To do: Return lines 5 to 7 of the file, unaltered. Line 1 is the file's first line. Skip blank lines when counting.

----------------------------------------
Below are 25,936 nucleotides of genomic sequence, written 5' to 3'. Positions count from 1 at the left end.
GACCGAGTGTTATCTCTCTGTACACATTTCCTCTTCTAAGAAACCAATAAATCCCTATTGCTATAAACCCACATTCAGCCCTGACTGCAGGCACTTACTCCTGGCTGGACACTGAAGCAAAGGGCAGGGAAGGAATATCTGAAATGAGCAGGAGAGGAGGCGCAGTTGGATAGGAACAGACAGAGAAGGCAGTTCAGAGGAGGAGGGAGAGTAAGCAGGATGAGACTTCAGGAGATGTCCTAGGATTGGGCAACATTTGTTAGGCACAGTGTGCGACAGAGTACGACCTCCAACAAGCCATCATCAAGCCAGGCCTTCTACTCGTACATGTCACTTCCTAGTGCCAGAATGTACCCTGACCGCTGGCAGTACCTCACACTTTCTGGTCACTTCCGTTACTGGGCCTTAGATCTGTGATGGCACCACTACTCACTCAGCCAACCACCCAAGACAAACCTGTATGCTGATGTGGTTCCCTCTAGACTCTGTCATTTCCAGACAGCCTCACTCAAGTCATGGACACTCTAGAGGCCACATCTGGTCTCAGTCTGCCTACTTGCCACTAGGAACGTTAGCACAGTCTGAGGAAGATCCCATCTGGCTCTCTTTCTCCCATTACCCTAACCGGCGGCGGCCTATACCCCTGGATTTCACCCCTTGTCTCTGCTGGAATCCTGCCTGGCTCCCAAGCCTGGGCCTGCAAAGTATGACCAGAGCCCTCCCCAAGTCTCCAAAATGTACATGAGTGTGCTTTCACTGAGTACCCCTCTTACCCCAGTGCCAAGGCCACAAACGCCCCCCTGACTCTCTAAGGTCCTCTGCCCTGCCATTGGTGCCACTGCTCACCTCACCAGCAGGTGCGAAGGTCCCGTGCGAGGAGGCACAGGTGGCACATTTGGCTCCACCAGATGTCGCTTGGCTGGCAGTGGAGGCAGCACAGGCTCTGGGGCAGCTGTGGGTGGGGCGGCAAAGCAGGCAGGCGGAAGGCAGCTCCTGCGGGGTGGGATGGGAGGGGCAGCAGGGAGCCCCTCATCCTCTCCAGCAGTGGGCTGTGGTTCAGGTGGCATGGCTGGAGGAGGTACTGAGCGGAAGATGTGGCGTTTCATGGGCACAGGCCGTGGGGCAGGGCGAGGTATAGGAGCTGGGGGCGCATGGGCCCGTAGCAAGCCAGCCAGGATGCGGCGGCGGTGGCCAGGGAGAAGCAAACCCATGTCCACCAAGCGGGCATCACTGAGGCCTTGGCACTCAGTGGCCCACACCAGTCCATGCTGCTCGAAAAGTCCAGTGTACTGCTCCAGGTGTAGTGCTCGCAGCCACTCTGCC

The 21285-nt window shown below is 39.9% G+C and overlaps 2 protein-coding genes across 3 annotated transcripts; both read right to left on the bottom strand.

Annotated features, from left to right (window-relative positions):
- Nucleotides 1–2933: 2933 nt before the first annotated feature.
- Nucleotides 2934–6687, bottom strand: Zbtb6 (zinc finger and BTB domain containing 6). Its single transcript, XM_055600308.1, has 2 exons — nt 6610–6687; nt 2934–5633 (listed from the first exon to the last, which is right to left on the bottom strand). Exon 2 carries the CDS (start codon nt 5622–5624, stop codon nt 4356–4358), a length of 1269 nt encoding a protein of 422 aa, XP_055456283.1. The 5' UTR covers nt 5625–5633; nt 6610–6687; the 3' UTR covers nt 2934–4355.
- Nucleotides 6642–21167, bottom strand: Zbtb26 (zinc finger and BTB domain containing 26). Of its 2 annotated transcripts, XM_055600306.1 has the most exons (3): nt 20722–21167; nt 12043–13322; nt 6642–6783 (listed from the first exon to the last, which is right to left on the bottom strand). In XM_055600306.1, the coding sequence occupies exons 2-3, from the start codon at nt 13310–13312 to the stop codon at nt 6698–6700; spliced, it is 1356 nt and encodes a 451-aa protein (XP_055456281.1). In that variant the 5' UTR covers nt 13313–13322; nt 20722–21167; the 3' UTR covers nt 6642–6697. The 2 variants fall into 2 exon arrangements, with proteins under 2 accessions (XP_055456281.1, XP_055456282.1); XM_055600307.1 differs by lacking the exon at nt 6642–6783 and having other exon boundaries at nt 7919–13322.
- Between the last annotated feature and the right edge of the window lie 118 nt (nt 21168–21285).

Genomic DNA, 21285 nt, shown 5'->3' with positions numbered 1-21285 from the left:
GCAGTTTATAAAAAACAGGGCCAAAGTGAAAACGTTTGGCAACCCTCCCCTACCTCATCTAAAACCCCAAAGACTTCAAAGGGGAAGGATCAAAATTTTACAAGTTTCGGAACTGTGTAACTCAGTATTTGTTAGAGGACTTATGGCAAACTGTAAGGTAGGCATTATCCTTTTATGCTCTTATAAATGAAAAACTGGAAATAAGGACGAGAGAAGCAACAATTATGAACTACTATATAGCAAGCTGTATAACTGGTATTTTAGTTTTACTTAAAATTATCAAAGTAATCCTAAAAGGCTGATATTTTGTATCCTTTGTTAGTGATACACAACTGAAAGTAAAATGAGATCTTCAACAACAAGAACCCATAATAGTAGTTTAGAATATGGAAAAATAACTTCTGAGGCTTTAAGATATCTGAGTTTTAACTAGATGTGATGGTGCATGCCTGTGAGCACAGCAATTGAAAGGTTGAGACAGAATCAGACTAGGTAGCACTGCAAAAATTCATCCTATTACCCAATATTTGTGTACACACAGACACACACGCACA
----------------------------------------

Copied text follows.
- Nucleotides 1–2933: 2933 nt before the first annotated feature.
- Nucleotides 2934–6687, bottom strand: Zbtb6 (zinc finger and BTB domain containing 6). Its single transcript, XM_055600308.1, has 2 exons — nt 6610–6687; nt 2934–5633 (listed from the first exon to the last, which is right to left on the bottom strand). Exon 2 carries the CDS (start codon nt 5622–5624, stop codon nt 4356–4358), a length of 1269 nt encoding a protein of 422 aa, XP_055456283.1. The 5' UTR covers nt 5625–5633; nt 6610–6687; the 3' UTR covers nt 2934–4355.
- Nucleotides 6642–21167, bottom strand: Zbtb26 (zinc finger and BTB domain containing 26). Of its 2 annotated transcripts, XM_055600306.1 has the most exons (3): nt 20722–21167; nt 12043–13322; nt 6642–6783 (listed from the first exon to the last, which is right to left on the bottom strand). In XM_055600306.1, the coding sequence occupies exons 2-3, from the start codon at nt 13310–13312 to the stop codon at nt 6698–6700; spliced, it is 1356 nt and encodes a 451-aa protein (XP_055456281.1). In that variant the 5' UTR covers nt 13313–13322; nt 20722–21167; the 3' UTR covers nt 6642–6697. The 2 variants fall into 2 exon arrangements, with proteins under 2 accessions (XP_055456281.1, XP_055456282.1); XM_055600307.1 differs by lacking the exon at nt 6642–6783 and having other exon boundaries at nt 7919–13322.